Tuesday, 14 August 2018

THE BIGGER PICTURE (AND THE LITTLE)

Seven spotted ladybird (probably) on radish leaf. Coccinella septempunctata
Seven Spotted Ladybird
I began paying closer attention to the flowering radishes when
I noticed cabbage white butterflies were preferring them to
the adjacent purple sprouting broccoli plants. 
I've had a letter from the committee. A perfectly sensible one asking if I can cope with having so much allotment space when the larger section isn't tidy enough.

It's true. I'm struggling to get all the carpet etc. disposed of, and allowing more wild plants to grow around the place than is conventional (or acceptable) on a public allotment. In part this is because I've paid most attention recently to the half allotment I took over fresh from someone who had put a lot of care and attention into it. I wanted her to know I am looking after it. There's also the challenge of staying in all day for plumbers when they aren't able to give a precise time for their arrival. So watering had taken priority over weeding.

But it's more than that. Through the years I've been paying so much attention to the small things around us I've lost the ability to see 'the bigger picture'. By this I'm talking in purely visual terms. Instead of digging everything over, I've been fretting that I haven't yet taken photographs of the variety of grasses on the site and every day I've left them till 'tomorrow'. And even when 'weeding' on parts of the plot under cultivation, I've been reluctant to pull things out. After all, they got there first, the grasses and wild plants. It was their home before I supplanted them with runner beans.

So . . . admitting to my failure, I set to work to put things on a more conventional keel.

Willow Herb flower (with Marjoram flower on its right)
Willow Herb
In real life the willow herb flower is pinker than in the picture
but the light was dull and the photo came out like this.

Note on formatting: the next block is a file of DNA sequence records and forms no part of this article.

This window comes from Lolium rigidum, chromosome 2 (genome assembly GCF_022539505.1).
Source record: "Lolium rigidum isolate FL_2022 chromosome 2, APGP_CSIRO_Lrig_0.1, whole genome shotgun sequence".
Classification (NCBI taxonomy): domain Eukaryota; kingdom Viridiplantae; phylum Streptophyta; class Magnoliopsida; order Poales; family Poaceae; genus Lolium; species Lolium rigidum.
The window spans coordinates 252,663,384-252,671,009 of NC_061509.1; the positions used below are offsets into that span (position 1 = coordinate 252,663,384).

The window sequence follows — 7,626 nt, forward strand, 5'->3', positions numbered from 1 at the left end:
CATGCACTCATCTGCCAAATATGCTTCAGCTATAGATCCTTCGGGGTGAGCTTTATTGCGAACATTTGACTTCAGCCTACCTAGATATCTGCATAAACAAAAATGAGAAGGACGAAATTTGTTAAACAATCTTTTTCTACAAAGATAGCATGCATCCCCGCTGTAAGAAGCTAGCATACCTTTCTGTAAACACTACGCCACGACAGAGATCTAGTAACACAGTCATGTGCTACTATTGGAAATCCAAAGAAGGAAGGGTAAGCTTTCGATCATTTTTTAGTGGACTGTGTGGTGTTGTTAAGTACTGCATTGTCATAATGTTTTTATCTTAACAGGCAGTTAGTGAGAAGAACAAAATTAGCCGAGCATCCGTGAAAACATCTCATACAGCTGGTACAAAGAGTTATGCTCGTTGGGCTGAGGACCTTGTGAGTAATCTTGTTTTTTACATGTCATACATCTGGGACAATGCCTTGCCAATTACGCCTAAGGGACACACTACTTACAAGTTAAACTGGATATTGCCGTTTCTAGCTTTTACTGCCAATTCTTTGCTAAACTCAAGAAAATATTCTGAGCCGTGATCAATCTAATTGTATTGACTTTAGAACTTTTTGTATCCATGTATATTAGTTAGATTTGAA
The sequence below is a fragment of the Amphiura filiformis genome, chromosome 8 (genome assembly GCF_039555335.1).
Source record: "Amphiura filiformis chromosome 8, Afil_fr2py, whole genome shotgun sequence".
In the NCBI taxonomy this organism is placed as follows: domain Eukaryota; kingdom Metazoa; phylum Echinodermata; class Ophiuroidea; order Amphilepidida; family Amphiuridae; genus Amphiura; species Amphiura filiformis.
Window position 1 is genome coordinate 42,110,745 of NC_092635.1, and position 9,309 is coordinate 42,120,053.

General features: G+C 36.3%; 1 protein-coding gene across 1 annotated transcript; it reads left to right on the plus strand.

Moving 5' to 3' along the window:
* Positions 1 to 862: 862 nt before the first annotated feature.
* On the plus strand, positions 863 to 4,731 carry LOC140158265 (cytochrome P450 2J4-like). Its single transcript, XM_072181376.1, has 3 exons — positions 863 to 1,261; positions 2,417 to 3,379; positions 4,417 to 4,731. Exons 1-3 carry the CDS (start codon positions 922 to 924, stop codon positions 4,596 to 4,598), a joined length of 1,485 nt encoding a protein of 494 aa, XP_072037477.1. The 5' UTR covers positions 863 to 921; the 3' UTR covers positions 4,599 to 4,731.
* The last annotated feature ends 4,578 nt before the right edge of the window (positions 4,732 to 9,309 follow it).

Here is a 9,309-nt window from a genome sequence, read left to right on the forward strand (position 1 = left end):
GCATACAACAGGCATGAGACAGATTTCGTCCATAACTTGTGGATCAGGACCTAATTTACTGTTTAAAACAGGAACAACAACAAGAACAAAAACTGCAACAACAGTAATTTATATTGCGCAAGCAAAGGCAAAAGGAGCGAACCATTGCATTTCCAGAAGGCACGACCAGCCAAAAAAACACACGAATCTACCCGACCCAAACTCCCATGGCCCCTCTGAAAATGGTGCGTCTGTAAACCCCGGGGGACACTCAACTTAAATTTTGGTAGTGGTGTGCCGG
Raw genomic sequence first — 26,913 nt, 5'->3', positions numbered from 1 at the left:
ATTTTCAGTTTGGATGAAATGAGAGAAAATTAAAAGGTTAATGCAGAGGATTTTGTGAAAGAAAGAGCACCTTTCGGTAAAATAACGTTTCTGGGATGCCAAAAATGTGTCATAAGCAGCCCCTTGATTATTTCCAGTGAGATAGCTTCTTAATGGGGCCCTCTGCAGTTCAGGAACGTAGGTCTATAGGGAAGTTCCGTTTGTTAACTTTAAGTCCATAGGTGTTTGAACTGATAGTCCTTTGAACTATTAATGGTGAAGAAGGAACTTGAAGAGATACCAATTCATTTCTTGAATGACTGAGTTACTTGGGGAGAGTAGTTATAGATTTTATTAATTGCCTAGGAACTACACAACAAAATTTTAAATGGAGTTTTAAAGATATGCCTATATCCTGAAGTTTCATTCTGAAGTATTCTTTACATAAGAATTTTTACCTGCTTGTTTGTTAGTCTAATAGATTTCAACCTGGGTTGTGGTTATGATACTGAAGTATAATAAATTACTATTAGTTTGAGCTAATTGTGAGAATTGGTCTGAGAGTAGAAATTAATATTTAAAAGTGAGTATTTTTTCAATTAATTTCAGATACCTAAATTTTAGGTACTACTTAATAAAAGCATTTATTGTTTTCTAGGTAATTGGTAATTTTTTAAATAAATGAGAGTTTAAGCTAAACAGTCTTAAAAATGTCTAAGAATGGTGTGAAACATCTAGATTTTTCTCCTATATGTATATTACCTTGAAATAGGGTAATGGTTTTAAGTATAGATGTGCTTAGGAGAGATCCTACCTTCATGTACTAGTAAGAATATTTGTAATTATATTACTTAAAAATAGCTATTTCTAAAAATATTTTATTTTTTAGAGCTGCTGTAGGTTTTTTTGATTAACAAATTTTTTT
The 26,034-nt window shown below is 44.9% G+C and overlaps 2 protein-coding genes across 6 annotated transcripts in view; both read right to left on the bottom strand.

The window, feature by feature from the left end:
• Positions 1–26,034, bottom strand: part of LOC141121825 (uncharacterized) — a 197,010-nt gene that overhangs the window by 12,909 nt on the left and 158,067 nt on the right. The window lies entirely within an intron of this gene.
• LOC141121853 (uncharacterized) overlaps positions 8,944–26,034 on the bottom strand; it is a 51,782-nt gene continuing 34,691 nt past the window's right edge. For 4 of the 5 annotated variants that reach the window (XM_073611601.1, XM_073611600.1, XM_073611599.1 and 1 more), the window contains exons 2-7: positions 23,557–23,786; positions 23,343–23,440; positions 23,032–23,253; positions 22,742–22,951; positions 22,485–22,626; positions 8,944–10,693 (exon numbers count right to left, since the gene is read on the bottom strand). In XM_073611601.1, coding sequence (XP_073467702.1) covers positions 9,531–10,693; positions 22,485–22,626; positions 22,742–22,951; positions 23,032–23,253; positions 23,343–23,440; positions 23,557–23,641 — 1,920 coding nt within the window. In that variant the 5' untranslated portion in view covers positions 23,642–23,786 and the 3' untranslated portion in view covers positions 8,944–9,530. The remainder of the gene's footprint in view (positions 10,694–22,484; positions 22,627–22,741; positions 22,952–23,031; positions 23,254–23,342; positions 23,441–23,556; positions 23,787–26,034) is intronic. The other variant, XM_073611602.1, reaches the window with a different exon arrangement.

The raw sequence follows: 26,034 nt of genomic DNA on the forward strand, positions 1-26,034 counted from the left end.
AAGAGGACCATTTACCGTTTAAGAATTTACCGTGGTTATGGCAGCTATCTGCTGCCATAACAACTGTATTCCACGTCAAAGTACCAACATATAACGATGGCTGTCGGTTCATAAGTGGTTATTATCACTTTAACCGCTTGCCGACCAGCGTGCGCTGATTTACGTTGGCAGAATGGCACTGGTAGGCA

(To the right is a marjoram flower. The colour is right for that.)
I stood at the top of the main plot and tried to see it as if through the eyes of others. The first thing I noted was willow herb; not enough for my taste but enough to draw attention to itself because it stands higher than other plants, the flowers are of a bright and startling pink and the white curls of their opening seed pods are truly attractive when activated on individual plants rather than in a clump (where they look messy). My willow herb plants were spread about the plot and looked magnificent: flowers and pods at all their stages. But being the first thing one might notice when taking in the broader scene they had to be the first to go. Straight away the plot looked different; more boring but more tidy too. Stage one!

Common Frog (Rana temporaria)
Removing the wilds plants reveals a Common Frog (Rana temproaria).
There's still shelter for it in between and under the plastic crates.
Next . . . the grasses. Their stems of flowers and seeds (depending on the variety) were the tallest unintentional plants once the willow herb had gone. (All but one willow herb plant down near the compost bin - I had to keep one, didn't I?) So I snapped off the stems, pulled out the plants where they'd ease easily from the powdery ground with one tug. And if neither worked I slid the seeds off onto my own soil and snipped the rest off later. I got a bit irritable about this. The wind might well take willow herb seeds to other plots but most of the grasses on mine produce heavy seeds which plop directly to the ground. But they've gone.

Redshank flower
Redshank
Next, the path between my plot and the untended one beside it. I'd forgotten completely about this path. It's rough and odd and I have two others to walk down so I'd let it be. Out came nearly all the extraneous plants. Another clear difference achieved. (I left a redshank plant. Couldn't take out everything!)

With five sacks of 'weeds' I appealed to a friend to take them to the council dump in his car. Once he'd agreed to that I set about packing carpet into bin liners as an extra. It will take many more car loads to get it all away (many, many, many) and in terms of how the allotment looks, its removal makes little or no difference - but it pleases me more than getting rid of willow herb and dead nettle and redshanks and beautiful grasses.